I still think you need to have multiple types of belief here, because this fixed prior can't be used to make later deductions about the world. For example, suppose that I'm stranded in the desert with no food. It's a new situation, I've never been there before. If my prior strongly believes I won't be hungry 10 hour in the future, I can infer that I'm going to be rescued; and if my prior strongly believes I won't be sleepy 10 hours from now, then I can infer I'll be rescued without needing to do anything except take a nap. But of course I can't (and won't) infer that.

(Maybe you'll say "well, you've learned from previous experience that the prior is only true if you can actually figure out a way of making it true"? But then you may as well just call it a "goal", I don't see the sense in which it's a belief.)

This type of thing is why I'm wary about "starting with the existing HGM maths". I agree that it's rare for humans to ignore symbolic reasoning... but the HGM math might ignore symbolic reasoning! And it could happen in a way that's pretty hard to spot. If this were my main research priority I'd do it anyway (although even then maybe I'd write this sequence first) but as it is my main goal here is to have a minimum viable epistemology which refutes bayesian rationalism, and helps rationalists reason better about AI.

I'd be interested in your favorite links to the HGM math though, sounds very useful to read up more on it.

[-]dxu10mo62

Can you say more about how a “frame” differs from a “model”, or a “hypothesis”?

(I understand the distinction between those three and “propositions”. It’s less clear to me how they differ from each other. And if they don’t differ, then I’m pretty sure you can just integrate over different “frames” in the usual way to produce a final probability/EV estimate on whatever proposition/decision you’re interested in. But I’m pretty sure you don’t need Garrabrant induction to do that, so I mostly think I don’t understand what you’re talking about.)

In the bayesian context, hypotheses are taken as mutually exclusive. Frames aren't mutually exclusive, so you can't have a probability distribution over them. For example, my physics frame and my biology frame could both be mostly true, but have small overlaps where they disagree (e.g. cases where the physics frame computes an answer using one approximation, and the biology frame computes an answer using another approximation). A tentative example: the physics frame endorses the "calories in = calories out" view on weight loss, whereas this may be a bad model of it under most practical circumstances.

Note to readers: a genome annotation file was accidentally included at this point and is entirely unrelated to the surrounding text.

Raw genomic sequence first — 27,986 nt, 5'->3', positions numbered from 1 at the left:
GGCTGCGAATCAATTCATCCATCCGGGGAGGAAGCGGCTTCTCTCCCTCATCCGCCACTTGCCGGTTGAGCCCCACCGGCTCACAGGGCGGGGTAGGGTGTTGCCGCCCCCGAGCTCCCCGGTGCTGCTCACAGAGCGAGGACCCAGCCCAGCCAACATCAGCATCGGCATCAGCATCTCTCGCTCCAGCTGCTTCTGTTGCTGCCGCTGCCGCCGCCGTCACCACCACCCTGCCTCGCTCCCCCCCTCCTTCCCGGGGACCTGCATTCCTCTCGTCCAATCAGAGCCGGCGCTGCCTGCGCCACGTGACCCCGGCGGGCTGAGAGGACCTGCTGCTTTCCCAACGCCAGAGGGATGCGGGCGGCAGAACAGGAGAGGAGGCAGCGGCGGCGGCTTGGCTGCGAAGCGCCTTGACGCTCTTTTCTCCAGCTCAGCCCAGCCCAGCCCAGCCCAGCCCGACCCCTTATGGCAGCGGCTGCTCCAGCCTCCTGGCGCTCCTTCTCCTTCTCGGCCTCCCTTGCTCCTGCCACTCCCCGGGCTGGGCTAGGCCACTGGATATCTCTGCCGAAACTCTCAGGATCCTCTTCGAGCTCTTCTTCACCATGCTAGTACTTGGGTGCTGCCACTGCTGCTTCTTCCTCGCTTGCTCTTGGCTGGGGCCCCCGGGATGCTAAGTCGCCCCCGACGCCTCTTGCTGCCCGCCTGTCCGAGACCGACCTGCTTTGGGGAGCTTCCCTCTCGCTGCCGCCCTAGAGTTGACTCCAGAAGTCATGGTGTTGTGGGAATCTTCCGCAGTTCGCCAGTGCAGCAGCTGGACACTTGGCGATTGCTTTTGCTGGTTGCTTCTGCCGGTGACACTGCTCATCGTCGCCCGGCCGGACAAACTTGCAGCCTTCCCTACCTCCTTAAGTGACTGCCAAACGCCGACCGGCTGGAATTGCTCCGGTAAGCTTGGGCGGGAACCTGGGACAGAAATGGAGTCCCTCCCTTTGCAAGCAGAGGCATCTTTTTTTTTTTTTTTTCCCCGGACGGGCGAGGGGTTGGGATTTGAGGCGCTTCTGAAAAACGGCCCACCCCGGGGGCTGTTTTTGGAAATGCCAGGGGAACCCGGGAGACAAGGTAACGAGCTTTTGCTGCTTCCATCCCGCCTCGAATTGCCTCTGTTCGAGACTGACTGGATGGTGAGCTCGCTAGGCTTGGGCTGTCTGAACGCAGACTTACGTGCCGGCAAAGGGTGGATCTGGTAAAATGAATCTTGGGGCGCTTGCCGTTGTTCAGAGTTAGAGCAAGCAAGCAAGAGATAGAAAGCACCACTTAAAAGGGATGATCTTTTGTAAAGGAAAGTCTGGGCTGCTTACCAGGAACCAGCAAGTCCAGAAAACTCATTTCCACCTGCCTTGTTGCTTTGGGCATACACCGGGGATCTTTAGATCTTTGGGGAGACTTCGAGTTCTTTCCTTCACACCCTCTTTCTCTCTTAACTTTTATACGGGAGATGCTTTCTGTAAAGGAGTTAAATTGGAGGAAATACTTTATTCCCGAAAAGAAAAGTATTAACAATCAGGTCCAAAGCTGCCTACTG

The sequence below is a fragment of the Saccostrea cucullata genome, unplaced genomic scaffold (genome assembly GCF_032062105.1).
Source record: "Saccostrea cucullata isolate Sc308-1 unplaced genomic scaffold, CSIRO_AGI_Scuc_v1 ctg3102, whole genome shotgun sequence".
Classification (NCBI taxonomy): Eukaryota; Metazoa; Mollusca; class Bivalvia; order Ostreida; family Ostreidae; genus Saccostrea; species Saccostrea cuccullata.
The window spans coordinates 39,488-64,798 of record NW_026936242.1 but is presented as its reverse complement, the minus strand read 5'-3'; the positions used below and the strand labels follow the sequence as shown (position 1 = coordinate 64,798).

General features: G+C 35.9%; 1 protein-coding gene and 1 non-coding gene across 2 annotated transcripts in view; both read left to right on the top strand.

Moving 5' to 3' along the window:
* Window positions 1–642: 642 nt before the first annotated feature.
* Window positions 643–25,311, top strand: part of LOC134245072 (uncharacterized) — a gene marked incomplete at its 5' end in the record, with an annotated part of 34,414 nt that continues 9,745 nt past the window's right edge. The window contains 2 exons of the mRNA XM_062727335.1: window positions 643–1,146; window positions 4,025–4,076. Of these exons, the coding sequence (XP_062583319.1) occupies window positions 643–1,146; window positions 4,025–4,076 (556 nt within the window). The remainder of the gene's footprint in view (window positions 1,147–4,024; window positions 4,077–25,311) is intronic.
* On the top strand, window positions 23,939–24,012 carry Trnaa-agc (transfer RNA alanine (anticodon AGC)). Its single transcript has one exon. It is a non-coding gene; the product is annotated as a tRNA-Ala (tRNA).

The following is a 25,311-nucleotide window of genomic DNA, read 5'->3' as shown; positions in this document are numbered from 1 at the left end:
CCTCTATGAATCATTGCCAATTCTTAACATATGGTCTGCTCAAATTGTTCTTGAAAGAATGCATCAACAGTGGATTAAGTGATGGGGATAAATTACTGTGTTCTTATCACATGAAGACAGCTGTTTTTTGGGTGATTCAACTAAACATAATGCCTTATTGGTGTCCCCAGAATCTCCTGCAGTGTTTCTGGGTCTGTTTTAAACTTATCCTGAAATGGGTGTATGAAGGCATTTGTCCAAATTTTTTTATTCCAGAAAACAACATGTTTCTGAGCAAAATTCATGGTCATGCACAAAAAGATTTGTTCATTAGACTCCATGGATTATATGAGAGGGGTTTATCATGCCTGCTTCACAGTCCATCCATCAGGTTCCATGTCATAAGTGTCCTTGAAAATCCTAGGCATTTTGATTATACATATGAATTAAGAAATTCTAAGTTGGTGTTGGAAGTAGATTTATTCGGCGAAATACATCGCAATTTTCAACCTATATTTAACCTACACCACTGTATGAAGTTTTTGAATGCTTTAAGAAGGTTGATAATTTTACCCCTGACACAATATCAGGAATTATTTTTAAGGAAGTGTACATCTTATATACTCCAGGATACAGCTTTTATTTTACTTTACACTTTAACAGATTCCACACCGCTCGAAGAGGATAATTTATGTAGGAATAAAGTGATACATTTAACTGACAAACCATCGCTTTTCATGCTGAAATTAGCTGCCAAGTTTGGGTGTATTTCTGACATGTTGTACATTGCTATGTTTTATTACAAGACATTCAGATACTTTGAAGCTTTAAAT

By contrast, the word "model" doesn't have connotations of being mutually exclusive, you can have many models of many different domains. The main difference between frames and models is that the central examples of models are purely empirical (i.e. they describe how the world works) rather than having normative content. Whereas the frames that many people find most compelling (e.g. environmentalism, rationalism, religion, etc) have a mixture of empirical and normative content, and in fact the normative content is compelling in part due to the empirical content. Very simple example: religions make empirical claims about god existing, and moral claims too, but when you no longer believe that god exists, you typically stop believing in their (religion-specific) moral claims.

My current best guess for how to formalize frames is as a combination of Garrabrant inductors, RIAs, and some kind of voting system: traders would earn wealth from a combination of making predictions and directly influencing decisions, and then spend that wealth to determine which values should be used as evaluation criteria for the decisions